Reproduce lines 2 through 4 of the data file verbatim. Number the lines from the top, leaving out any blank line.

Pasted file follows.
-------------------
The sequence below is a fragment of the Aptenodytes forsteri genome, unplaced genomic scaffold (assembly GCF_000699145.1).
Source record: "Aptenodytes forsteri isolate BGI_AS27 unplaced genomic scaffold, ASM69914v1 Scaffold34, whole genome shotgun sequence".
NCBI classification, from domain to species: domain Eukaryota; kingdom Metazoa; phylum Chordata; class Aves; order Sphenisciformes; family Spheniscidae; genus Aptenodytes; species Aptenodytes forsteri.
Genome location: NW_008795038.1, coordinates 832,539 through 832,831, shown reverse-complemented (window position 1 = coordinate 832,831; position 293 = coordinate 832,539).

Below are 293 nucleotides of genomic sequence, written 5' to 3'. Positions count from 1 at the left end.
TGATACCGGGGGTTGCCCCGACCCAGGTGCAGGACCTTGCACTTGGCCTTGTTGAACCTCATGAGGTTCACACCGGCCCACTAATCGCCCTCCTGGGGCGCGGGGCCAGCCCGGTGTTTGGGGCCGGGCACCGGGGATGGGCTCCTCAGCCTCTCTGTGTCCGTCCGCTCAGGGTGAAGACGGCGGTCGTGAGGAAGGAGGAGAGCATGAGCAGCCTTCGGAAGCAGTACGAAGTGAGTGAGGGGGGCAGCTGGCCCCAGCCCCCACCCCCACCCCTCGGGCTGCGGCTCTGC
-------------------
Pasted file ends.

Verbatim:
Source record: "Aptenodytes forsteri isolate BGI_AS27 unplaced genomic scaffold, ASM69914v1 Scaffold34, whole genome shotgun sequence".
NCBI classification, from domain to species: domain Eukaryota; kingdom Metazoa; phylum Chordata; class Aves; order Sphenisciformes; family Spheniscidae; genus Aptenodytes; species Aptenodytes forsteri.
Genome location: NW_008795038.1, coordinates 832,539 through 832,831, shown reverse-complemented (window position 1 = coordinate 832,831; position 293 = coordinate 832,539).